In Ireland, the last weekend in October is a long weekend. We hadn't made any plans for the weekend until early in the week Xan and Diane started plotting to get us away from town for the weekend. After a few days, they had us booked in a B&B just outside Kinsale -- a little Irish town south and a bit west of Cork. Getting accomodation in the area was a bit tricky, as the October long weekend plays host to the Cork and Kinsale Jazz festival. So it was lucky we got accomodation when we booked so late. So Darse and I took Friday off and we headed out early-ish on Friday morning towards Kinsale. On the way, we stopped at Cashel and Cahir to take in some sights. At both locations there are castles to go see, so we got to see our first real Irish castles. That was pretty cool, but I'll let the pictures do the talking for the most part. We liked Cahir castle a lot better than Cashel -- maybe because there was a little bit more to do there. You could climb up and down several narrow stairways that twist and turned through some of the walls. It could also be because Cahir was in much better shape. It could also be because the friendly people at the gate let us in for the family rate, even though we weren't of the typical 2 adults, 2 children family composition.
It's really quite amazing to see some of these structures which have been standing for so many years. It makes you realize just how much humans are capable of -- even without modern technology to help.
After exploring Cahir castle, we continued our journey through Cork and on to Kinsale. Both Cork and Kinsale were madly busy, although Kinsale quite a bit less so since it's a lot smaller than Cork. Kinsale was mostly nuts because they were undergoing heavy construction on several of the roads including the main road you'd normally go through town on. Driving in Ireland is a terrifying experience -- drivers don't give you much in the way of leeway, and they're on your tail a whole lot. Between that and the narrow roads and the terrifying speeds that other drivers tackle the road with, you can't help but tense up whenever you see another car. And I wasn't even driving!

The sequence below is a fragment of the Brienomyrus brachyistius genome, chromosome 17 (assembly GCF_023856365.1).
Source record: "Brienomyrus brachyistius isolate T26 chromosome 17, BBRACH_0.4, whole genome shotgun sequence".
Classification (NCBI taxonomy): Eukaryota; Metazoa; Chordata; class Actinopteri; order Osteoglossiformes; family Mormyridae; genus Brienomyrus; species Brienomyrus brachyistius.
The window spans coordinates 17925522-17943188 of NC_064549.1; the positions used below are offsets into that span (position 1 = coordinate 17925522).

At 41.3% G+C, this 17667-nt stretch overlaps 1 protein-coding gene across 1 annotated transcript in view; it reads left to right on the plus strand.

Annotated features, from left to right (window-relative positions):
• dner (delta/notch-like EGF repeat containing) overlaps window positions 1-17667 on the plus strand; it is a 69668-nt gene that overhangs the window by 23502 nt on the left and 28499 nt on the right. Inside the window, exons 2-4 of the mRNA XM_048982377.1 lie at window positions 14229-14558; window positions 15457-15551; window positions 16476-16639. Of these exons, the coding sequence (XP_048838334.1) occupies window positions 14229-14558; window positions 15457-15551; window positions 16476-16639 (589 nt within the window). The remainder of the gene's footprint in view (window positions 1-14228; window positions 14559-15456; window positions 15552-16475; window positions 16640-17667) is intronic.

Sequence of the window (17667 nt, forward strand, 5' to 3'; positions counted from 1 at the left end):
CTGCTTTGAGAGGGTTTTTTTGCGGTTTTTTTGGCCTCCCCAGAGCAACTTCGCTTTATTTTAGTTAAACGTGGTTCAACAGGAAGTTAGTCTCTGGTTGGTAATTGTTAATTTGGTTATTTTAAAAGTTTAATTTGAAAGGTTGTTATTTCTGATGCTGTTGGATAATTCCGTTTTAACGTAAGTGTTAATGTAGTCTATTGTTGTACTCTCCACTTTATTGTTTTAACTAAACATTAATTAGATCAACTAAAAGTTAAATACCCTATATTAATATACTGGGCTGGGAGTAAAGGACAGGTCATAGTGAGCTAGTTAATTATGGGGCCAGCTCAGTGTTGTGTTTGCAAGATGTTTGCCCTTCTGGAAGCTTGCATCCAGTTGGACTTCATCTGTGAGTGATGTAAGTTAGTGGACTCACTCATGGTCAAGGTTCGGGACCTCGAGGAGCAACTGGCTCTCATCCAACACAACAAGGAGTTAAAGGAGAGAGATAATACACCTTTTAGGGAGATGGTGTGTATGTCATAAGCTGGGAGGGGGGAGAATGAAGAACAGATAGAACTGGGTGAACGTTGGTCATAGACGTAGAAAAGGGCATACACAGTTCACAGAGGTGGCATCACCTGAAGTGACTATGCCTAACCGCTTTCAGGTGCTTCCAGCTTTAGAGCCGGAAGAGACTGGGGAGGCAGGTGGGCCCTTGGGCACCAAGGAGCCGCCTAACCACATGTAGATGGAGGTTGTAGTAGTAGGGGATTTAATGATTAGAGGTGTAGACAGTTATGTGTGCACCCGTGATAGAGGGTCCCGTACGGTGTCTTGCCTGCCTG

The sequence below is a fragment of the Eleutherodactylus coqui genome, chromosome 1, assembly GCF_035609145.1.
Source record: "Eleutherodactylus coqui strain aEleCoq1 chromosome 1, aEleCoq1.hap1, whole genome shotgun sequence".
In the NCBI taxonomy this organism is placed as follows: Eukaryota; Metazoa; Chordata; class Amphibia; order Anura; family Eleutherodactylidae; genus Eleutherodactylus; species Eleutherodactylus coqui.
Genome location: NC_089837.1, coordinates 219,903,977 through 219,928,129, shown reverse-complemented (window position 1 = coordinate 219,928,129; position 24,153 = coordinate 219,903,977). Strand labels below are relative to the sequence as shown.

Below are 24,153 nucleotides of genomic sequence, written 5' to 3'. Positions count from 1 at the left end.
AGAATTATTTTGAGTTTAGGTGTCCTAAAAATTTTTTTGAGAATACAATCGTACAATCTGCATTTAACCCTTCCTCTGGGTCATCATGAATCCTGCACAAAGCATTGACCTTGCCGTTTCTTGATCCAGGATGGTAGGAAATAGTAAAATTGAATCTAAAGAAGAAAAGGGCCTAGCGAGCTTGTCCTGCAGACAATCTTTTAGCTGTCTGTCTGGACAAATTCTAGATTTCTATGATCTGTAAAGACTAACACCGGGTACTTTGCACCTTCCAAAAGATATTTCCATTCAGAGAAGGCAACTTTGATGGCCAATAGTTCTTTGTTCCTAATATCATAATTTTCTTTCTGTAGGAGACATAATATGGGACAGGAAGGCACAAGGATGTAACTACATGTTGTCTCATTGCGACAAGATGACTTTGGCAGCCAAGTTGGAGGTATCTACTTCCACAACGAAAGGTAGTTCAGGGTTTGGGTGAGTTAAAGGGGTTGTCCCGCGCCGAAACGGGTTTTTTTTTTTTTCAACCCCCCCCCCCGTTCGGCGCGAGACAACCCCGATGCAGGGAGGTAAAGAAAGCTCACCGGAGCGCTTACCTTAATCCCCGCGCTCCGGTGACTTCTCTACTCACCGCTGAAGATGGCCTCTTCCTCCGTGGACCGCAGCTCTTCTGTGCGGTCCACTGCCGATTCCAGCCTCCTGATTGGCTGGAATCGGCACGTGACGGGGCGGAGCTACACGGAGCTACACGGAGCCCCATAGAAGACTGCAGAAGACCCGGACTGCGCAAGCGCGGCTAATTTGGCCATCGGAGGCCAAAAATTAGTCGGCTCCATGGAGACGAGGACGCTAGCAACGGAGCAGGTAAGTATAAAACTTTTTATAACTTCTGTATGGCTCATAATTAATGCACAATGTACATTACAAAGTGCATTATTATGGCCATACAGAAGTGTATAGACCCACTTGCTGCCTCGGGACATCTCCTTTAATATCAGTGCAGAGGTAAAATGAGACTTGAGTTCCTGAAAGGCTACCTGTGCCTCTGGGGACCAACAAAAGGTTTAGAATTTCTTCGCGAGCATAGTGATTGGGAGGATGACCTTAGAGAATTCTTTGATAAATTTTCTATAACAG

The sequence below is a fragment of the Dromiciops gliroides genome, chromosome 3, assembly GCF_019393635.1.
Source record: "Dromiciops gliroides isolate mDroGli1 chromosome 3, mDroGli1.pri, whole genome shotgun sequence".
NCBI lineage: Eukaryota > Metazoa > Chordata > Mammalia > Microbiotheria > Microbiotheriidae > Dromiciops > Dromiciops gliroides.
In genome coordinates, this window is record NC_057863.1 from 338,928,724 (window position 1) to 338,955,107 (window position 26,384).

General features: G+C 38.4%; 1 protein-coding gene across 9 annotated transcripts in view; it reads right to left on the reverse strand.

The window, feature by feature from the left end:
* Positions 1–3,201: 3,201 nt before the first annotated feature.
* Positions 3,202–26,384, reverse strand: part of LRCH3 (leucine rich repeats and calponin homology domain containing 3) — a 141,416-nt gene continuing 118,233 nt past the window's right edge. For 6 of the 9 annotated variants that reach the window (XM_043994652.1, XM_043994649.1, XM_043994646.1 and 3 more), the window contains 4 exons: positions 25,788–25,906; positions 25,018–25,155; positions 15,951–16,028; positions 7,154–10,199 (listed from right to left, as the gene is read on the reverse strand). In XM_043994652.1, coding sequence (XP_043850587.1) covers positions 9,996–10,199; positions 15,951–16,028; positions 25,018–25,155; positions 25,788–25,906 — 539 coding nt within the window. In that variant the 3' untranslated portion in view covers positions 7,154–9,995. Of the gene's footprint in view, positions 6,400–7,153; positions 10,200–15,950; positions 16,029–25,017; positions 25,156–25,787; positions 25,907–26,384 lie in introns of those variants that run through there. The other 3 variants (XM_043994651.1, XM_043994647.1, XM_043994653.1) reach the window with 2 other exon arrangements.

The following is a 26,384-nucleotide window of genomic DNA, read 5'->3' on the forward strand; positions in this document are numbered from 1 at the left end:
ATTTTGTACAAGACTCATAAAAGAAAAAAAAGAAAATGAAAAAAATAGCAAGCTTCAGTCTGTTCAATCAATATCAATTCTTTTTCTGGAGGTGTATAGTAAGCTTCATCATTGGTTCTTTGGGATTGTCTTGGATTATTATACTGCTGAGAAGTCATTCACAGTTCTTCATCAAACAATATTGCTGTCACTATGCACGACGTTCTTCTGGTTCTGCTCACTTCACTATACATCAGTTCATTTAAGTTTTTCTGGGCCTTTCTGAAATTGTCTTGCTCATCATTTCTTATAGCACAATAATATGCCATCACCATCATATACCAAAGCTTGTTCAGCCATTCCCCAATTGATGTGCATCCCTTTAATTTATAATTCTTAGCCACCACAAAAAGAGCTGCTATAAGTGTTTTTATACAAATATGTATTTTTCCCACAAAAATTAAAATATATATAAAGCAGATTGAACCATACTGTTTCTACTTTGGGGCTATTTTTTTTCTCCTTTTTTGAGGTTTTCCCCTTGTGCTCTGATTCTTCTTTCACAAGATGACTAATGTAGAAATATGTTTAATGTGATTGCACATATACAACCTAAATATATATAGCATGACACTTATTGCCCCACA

We arrived safely at our B&B: Walyunga. A charming little place with an excellent host by the name of Mirtle. She was quite helpful making sure we got ourselves settled in and gave us directions in town to negotiate the construction filled streets as well as some recommendations on where to eat. Having spent most of the day on the road, it was more than time for a good meal, so we headed back into town and eventually ended up at a pub called Jim Edwards. The food was relatively cheap, and pretty tasty -- especially the smoked salmon starter that Diane and I shared.
After having dinner we still had some energy so we wandered around Kinsale a bit and took in the scene. Being there for the Jazz festival was a really cool experience. You can walk down the road and hear live music coming from several pubs all at the same time. The first place we stopped was a pub called Muddy Mahers where a blues band had just started playing. We stayed for a beverage and for a few songs. It was pretty fun. We wandered around the town a bit more after that and stopped in another place for some more music (the name of the establishment escapes me now). We didn't stay long though. It had been a bit of a long day and we returned to our B&B with the idea of getting some rest before hitting the road to explore the southern coast of Ireland.
Unluckily for us, the weather had different ideas. We woke up to Saturday morning only to discover that the sky had opened up and some seriously unpleasant rain with gusting winds took over. As a result, we ended up sticking around the B&B for most of the day, only getting out for the evening for a bit of dinner.